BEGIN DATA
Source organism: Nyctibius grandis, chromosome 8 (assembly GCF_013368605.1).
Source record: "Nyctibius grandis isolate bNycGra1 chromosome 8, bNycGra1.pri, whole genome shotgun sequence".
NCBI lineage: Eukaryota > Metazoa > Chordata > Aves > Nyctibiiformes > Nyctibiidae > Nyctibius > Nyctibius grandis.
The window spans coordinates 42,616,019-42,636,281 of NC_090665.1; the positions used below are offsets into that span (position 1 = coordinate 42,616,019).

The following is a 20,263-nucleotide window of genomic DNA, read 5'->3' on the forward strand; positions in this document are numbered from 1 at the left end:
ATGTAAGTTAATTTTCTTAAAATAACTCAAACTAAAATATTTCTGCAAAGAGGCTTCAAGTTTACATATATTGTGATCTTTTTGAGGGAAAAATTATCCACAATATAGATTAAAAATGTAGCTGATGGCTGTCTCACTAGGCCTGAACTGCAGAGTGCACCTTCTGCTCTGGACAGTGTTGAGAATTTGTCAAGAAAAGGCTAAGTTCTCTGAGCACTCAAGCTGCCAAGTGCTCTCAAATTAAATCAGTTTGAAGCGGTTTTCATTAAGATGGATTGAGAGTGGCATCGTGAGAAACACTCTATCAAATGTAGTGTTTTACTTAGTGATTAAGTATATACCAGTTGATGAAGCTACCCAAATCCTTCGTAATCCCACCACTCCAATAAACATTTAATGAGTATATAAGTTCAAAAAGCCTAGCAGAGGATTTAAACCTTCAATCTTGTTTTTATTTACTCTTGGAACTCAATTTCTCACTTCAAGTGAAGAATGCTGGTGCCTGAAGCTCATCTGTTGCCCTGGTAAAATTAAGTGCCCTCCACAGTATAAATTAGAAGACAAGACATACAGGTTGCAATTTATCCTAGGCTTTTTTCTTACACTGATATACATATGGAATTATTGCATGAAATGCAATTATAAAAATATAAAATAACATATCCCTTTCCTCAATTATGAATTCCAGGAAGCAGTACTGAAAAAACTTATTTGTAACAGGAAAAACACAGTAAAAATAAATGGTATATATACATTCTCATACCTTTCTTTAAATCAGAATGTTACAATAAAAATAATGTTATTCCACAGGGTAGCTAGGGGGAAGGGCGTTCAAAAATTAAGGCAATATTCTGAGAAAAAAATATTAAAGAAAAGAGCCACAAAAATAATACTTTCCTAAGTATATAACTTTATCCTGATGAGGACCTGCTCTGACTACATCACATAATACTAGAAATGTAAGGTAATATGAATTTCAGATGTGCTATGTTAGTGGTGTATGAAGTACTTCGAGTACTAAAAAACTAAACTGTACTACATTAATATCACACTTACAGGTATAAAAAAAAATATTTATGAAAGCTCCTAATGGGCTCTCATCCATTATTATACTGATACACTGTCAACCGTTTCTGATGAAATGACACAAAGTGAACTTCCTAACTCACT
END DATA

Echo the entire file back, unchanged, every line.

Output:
Source organism: Nyctibius grandis, chromosome 8 (assembly GCF_013368605.1).
Source record: "Nyctibius grandis isolate bNycGra1 chromosome 8, bNycGra1.pri, whole genome shotgun sequence".
NCBI lineage: Eukaryota > Metazoa > Chordata > Aves > Nyctibiiformes > Nyctibiidae > Nyctibius > Nyctibius grandis.
The window spans coordinates 42,616,019-42,636,281 of NC_090665.1; the positions used below are offsets into that span (position 1 = coordinate 42,616,019).

The following is a 20,263-nucleotide window of genomic DNA, read 5'->3' on the forward strand; positions in this document are numbered from 1 at the left end:
ATGTAAGTTAATTTTCTTAAAATAACTCAAACTAAAATATTTCTGCAAAGAGGCTTCAAGTTTACATATATTGTGATCTTTTTGAGGGAAAAATTATCCACAATATAGATTAAAAATGTAGCTGATGGCTGTCTCACTAGGCCTGAACTGCAGAGTGCACCTTCTGCTCTGGACAGTGTTGAGAATTTGTCAAGAAAAGGCTAAGTTCTCTGAGCACTCAAGCTGCCAAGTGCTCTCAAATTAAATCAGTTTGAAGCGGTTTTCATTAAGATGGATTGAGAGTGGCATCGTGAGAAACACTCTATCAAATGTAGTGTTTTACTTAGTGATTAAGTATATACCAGTTGATGAAGCTACCCAAATCCTTCGTAATCCCACCACTCCAATAAACATTTAATGAGTATATAAGTTCAAAAAGCCTAGCAGAGGATTTAAACCTTCAATCTTGTTTTTATTTACTCTTGGAACTCAATTTCTCACTTCAAGTGAAGAATGCTGGTGCCTGAAGCTCATCTGTTGCCCTGGTAAAATTAAGTGCCCTCCACAGTATAAATTAGAAGACAAGACATACAGGTTGCAATTTATCCTAGGCTTTTTTCTTACACTGATATACATATGGAATTATTGCATGAAATGCAATTATAAAAATATAAAATAACATATCCCTTTCCTCAATTATGAATTCCAGGAAGCAGTACTGAAAAAACTTATTTGTAACAGGAAAAACACAGTAAAAATAAATGGTATATATACATTCTCATACCTTTCTTTAAATCAGAATGTTACAATAAAAATAATGTTATTCCACAGGGTAGCTAGGGGGAAGGGCGTTCAAAAATTAAGGCAATATTCTGAGAAAAAAATATTAAAGAAAAGAGCCACAAAAATAATACTTTCCTAAGTATATAACTTTATCCTGATGAGGACCTGCTCTGACTACATCACATAATACTAGAAATGTAAGGTAATATGAATTTCAGATGTGCTATGTTAGTGGTGTATGAAGTACTTCGAGTACTAAAAAACTAAACTGTACTACATTAATATCACACTTACAGGTATAAAAAAAAATATTTATGAAAGCTCCTAATGGGCTCTCATCCATTATTATACTGATACACTGTCAACCGTTTCTGATGAAATGACACAAAGTGAACTTCCTAACTCACT